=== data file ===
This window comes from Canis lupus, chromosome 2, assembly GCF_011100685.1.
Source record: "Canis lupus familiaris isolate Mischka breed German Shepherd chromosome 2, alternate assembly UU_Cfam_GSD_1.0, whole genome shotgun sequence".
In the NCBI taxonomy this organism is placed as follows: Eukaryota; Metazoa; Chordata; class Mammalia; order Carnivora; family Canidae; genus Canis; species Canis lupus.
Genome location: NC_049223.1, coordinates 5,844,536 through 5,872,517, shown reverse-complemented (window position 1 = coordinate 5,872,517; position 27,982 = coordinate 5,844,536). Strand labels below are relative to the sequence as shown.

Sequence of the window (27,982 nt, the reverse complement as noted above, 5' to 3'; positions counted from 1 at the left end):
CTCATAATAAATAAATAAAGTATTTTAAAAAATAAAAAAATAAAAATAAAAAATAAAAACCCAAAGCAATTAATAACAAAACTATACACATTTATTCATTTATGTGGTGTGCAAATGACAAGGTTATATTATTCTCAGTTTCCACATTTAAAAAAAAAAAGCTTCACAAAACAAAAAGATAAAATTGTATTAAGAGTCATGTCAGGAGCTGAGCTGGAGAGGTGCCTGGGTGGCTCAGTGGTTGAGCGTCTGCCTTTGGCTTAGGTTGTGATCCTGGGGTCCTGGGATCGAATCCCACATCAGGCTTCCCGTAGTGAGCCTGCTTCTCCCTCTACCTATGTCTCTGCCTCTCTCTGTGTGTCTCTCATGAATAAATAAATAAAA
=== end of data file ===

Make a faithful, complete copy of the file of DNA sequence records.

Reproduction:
This window comes from Canis lupus, chromosome 2, assembly GCF_011100685.1.
Source record: "Canis lupus familiaris isolate Mischka breed German Shepherd chromosome 2, alternate assembly UU_Cfam_GSD_1.0, whole genome shotgun sequence".
In the NCBI taxonomy this organism is placed as follows: Eukaryota; Metazoa; Chordata; class Mammalia; order Carnivora; family Canidae; genus Canis; species Canis lupus.
Genome location: NC_049223.1, coordinates 5,844,536 through 5,872,517, shown reverse-complemented (window position 1 = coordinate 5,872,517; position 27,982 = coordinate 5,844,536). Strand labels below are relative to the sequence as shown.

Sequence of the window (27,982 nt, the reverse complement as noted above, 5' to 3'; positions counted from 1 at the left end):
CTCATAATAAATAAATAAAGTATTTTAAAAAATAAAAAAATAAAAATAAAAAATAAAAACCCAAAGCAATTAATAACAAAACTATACACATTTATTCATTTATGTGGTGTGCAAATGACAAGGTTATATTATTCTCAGTTTCCACATTTAAAAAAAAAAAGCTTCACAAAACAAAAAGATAAAATTGTATTAAGAGTCATGTCAGGAGCTGAGCTGGAGAGGTGCCTGGGTGGCTCAGTGGTTGAGCGTCTGCCTTTGGCTTAGGTTGTGATCCTGGGGTCCTGGGATCGAATCCCACATCAGGCTTCCCGTAGTGAGCCTGCTTCTCCCTCTACCTATGTCTCTGCCTCTCTCTGTGTGTCTCTCATGAATAAATAAATAAAA